LVMH pushes aside oil company Total to assume first place on the CAC 40
today May 4, 2017
Luxury giant LVMH is now at the head of the CAC 40 pack. On Wednesday at 4:45 pm, LVMH shares rose by 0.96% to 230.25 euros, with a market capitalization of 116.7 billion euros on the stock exchange, compared to Total's 115.8 billion euros, whose stock declined by 0.39% to 46.66 euros per share. The moment marked another milestone for LVMH, for now the most valuable company on the benchmark French stock index.
“This is a first since the late 1980s, as usually big industrial companies dominated market capitalization," Andrea Tueni, an analyst at Saxo Bank, told AFP. “This is a small event on the CAC 40, which can be explained by several complicated years for oil prices, which has been a direct factor in Total's performance," he added.
The change is significant for the benchmark French stock index, and indicates just how healthy luxury companies are right now. Since the beginning of the year, LVMH shares have grown nearly 27%, with Kering recording an increase of more than 33%, the highest increase on the CAC 40.
Conversely, Total shares declined by about 4% over the same period, despite the CAC 40's growth of more than 8% in that time frame.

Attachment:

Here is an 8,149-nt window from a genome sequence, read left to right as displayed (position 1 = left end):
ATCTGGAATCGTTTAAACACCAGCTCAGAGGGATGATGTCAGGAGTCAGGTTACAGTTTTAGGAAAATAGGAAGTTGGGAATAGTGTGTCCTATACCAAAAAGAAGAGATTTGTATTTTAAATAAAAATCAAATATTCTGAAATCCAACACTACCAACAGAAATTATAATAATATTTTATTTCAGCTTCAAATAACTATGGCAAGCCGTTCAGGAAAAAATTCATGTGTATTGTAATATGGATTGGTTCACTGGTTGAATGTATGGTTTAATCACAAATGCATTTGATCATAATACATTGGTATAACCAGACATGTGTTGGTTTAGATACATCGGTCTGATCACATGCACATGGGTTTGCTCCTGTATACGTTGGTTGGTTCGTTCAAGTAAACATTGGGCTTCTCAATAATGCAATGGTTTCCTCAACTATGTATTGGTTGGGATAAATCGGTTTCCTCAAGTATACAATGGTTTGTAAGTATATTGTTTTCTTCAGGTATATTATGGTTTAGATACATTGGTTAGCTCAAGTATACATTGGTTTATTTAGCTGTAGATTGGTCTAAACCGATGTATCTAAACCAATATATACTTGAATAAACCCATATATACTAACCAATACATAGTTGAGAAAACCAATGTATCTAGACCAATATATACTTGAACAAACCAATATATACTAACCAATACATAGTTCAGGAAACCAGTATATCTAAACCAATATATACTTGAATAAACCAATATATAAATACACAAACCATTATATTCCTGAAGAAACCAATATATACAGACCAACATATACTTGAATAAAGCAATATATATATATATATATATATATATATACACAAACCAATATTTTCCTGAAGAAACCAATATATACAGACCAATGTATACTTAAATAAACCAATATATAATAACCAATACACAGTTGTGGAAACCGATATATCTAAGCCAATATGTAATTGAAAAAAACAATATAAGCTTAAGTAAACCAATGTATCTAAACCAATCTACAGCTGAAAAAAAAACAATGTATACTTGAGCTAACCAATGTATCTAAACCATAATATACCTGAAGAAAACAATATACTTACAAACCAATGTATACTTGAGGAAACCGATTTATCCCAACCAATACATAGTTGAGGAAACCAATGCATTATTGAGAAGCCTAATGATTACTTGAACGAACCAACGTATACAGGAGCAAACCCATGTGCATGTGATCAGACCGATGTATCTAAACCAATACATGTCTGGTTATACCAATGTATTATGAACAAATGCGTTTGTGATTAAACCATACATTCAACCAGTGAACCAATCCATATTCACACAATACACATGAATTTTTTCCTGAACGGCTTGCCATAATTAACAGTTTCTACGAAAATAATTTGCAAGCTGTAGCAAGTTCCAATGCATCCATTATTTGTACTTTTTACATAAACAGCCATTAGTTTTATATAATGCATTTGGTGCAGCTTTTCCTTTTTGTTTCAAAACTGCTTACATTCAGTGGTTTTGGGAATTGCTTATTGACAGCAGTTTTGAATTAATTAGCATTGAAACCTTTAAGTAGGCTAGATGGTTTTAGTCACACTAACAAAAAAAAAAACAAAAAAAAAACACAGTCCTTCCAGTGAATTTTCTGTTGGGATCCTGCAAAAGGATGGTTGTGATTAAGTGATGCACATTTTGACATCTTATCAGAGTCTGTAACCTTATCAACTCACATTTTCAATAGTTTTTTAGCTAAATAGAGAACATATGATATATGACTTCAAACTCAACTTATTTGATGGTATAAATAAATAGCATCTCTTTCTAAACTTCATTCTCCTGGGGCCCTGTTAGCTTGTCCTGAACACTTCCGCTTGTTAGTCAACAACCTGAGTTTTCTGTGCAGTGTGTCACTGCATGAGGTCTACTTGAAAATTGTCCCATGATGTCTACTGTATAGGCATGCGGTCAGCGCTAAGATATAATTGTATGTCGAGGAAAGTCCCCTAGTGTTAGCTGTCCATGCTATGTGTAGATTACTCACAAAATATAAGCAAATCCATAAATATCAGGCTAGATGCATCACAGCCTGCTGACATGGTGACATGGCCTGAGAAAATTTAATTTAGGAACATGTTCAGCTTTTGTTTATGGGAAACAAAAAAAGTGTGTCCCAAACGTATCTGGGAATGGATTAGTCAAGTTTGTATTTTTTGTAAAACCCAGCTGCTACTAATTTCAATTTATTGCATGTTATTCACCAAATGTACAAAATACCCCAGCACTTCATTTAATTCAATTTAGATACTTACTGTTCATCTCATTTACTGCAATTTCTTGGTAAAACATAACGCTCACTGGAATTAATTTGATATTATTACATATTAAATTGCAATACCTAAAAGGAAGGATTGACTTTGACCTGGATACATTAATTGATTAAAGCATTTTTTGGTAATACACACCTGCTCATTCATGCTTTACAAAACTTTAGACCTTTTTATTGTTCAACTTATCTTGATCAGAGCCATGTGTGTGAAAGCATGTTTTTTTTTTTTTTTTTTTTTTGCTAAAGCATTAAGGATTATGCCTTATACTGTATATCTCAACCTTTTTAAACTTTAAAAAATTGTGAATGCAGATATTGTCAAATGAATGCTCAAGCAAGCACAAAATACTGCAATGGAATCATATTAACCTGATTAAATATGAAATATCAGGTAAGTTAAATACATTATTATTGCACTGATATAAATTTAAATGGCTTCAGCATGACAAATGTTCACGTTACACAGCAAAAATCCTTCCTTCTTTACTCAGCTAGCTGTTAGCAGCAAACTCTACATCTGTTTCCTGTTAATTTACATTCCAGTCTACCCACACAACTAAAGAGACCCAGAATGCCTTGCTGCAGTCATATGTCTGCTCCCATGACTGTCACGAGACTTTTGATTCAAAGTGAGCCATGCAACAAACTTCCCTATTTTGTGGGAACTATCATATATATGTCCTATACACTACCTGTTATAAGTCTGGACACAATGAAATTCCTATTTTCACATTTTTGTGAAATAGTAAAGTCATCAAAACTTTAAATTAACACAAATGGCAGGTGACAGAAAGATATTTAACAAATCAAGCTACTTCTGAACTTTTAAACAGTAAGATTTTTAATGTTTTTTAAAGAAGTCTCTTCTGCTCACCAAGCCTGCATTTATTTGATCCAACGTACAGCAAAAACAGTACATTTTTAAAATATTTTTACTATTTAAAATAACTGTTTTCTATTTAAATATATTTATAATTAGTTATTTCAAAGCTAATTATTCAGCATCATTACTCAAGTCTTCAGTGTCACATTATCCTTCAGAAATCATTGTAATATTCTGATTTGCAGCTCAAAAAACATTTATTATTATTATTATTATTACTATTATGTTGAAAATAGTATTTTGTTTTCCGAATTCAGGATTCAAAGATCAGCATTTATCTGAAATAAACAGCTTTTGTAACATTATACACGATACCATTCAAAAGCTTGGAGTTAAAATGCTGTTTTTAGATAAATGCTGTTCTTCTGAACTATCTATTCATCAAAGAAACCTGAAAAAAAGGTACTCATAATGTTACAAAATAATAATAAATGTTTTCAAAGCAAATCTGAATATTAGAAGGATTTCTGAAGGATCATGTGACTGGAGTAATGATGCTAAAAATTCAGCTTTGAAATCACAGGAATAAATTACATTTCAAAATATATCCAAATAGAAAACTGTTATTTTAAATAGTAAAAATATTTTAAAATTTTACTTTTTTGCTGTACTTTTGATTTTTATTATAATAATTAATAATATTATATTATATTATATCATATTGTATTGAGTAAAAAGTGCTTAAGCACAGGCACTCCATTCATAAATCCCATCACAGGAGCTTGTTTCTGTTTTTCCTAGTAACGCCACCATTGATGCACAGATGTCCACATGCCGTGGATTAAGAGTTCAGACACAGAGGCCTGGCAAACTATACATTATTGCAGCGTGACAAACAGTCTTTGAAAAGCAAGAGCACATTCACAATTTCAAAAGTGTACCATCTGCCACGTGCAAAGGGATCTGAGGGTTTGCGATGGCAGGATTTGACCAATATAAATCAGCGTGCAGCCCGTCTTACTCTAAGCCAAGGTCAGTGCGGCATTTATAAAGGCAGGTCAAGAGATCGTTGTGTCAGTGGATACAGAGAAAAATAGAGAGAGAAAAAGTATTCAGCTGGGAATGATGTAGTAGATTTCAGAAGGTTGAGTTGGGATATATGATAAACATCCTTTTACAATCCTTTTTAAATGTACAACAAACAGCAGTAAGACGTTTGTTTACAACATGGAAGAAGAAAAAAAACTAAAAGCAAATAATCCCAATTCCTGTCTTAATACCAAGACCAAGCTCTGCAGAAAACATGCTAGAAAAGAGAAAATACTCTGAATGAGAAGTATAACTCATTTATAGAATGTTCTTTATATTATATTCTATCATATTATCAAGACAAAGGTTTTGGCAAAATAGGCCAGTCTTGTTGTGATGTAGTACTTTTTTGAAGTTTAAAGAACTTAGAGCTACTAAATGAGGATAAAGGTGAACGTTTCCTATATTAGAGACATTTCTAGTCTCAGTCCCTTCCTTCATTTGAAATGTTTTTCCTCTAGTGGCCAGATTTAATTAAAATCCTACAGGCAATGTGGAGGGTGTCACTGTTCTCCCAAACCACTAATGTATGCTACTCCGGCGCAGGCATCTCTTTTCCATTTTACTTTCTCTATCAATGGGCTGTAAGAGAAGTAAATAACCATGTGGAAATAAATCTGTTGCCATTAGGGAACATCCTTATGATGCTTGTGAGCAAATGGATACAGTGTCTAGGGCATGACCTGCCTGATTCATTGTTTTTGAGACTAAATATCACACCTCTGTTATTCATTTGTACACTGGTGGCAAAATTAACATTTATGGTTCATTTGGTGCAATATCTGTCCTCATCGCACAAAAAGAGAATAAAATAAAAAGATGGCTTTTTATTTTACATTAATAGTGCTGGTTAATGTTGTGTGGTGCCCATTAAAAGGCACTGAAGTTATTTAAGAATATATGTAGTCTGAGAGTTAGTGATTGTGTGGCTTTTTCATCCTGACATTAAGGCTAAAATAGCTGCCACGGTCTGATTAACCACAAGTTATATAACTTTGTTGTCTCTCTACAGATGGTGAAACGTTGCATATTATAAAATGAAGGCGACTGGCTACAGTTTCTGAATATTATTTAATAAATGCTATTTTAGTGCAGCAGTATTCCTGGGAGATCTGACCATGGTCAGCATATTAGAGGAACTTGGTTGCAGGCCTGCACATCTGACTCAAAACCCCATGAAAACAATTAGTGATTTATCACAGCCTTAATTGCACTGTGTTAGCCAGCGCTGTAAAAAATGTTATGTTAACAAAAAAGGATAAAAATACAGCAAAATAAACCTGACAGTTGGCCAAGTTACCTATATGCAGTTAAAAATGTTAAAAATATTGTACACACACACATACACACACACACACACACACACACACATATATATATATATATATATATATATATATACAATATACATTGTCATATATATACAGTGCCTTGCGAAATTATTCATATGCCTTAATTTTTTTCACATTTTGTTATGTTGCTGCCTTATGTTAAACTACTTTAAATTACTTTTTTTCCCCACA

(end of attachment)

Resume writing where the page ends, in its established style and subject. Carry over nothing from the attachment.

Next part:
A record year
Andrea Tuéni thinks such a development is quite logical, as "oil prices [were] not doing very well since the beginning of the year, even if they jumped to over $ 50 a barrel recently. Most importantly, we are coming out of two years of declining prices, which has an impact on stocks like Total," the analyst said.
“At the same time, LVMH benefited from a favorable environment that allowed it to perform well and to do better on the stock market with less volatility compared to Total," summarized Tuéni .
Sales at the world's largest luxury goods company jumped 15% in the first quarter to nearly ten billion euros, especially thanks to strong performances in some of its divisions. On April 25, LVMH announced that it would be simplifying its corporate structure with more direct control over the prestigious Dior house, one of the crown jewels in the empire of LVMH CEO and billionaire Bernard Arnault.
While the environment for luxury is currently quite promising, LVMH is cautious about its 2017 outlook. Its record results for 2016 exceeded expectations, driven by strong growth in Europe and the United States and an impressive rebound in China in the second half of the year. The group posted sales of 37.6 billion euros over the previous year, up 5%.
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